Wwft varia Q1 2023

02 Feb 2023
Jurjan Geertsma

In this edition of the Wwft varia written by Jurjan Geertsma, you'll read more about:

  • From unusual to suspicious transactions?
  • UBO register
  • Inquiry duty
  • ‘Beleidsregel Toezicht Wwft 2023’: lapsed generic AML/Wwft training requirement for lawyers

From unusual to suspicious transactions?

In the Netherlands, Section 16 ‘Wwft’ (The Dutch implementation of the European anti-money laundering directive) requires that unusual transactions be reported to the Financial Intelligence Unit (FIU). In the Dutch Central Bank’s (DNB) study 'from recovery to balance', DNB raised the idea that the legislator could choose to shift the focus when reporting transactions from 'unusual' to 'suspicious' transactions. The background is that this would increase the effectiveness of the reporting chain. In my opinion, this would also address a practical frustration regarding this effectiveness among institutions that fall under the scope of the Wwft. The Court of Audit (‘Algemene Rekenkamer’) concluded earlier last year that the reporting chain does not yet function optimally and cannot yet process transactions optimally, see Wwft varia Q2. In the policy response to DNB's report, Minister of Finance Mrs. Kaag said that although she recognized that the reporting chain could be more effective, she was not currently in favor of revising the reporting system. She explained that "[T]he reporting system in the Netherlands is deliberately designed to be as accessible as possible in order to relieve all gatekeepers (not only banks) as much as possible of the burden of investigating unusual transactions. Reporting suspicious transactions imposes additional burdens on gatekeepers. After all, gatekeepers in such a system need to conduct more in-depth investigations of transactions to determine whether there is more to it than just an unusualness. FIU-the Netherlands is better equipped to do that."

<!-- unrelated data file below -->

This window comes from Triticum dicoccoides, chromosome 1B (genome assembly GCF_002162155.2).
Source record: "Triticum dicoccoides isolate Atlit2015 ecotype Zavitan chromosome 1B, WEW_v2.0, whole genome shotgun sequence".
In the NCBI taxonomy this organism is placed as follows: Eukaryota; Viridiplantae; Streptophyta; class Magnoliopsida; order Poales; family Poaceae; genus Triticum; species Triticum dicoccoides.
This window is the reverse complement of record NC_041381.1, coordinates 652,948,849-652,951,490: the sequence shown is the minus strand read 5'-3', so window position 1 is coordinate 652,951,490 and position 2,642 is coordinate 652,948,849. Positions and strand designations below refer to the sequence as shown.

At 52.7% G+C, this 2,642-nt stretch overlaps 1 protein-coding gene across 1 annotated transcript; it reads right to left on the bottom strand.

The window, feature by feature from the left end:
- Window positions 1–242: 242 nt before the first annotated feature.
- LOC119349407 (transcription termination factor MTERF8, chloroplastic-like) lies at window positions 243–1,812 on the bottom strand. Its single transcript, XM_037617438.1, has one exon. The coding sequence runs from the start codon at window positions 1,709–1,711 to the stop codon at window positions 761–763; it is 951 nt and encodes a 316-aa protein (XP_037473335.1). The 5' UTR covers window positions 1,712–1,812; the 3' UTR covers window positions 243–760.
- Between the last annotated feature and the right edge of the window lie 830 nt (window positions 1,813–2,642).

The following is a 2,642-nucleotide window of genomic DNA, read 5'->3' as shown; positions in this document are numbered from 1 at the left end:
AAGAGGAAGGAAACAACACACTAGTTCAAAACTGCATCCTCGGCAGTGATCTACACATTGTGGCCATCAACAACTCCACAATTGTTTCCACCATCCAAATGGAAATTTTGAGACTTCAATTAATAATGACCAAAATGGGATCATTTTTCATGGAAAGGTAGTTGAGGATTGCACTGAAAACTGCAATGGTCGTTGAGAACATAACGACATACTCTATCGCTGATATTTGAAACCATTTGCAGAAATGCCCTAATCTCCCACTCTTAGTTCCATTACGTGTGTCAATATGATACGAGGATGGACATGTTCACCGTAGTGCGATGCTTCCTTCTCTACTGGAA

It is good for institutions to have this background again in mind in practice. After all, from a Dutch perspective, this also gives color to the question of how far an institution must - but possibly also may - go to investigate transactions. This could play a role when clients answer questions from institutions, for example banks. It also substantiates the general proposition that, in principle, a report of an unusual transaction does not have to entail the end of the business relationship. This might then be more likely in the case of feedback received from the FIU that the report has been declared suspicious. It thus also raises the interesting question of whether a distinction can/should be made between client due diligence and transaction due diligence. Undeniably, a certain overlap is visible in this, given, for example, the provisions of Section 3(2)(d) Wwft.

From another perspective, this is also interesting. How does an institution's investigation from unusual to suspicious transaction relate to a client's rights under Section 6 of the European Convention on Human Rights, if we can assume that the client's answer will in some way be forwarded directly to the FIU without the client having been given any notification. It could be objected that most of the questions and answers will be in writing, but how will the assessment play out if, for example, the continuation of a bank account is made dependent on the answers to these questions. In other words, what (degree of) pressure does this entail and may it entail? Shouldn't a notification, a warning that the client may incriminate himself by answering these questions, become part of the institution's duty of care, especially where private-public partnerships are intensified?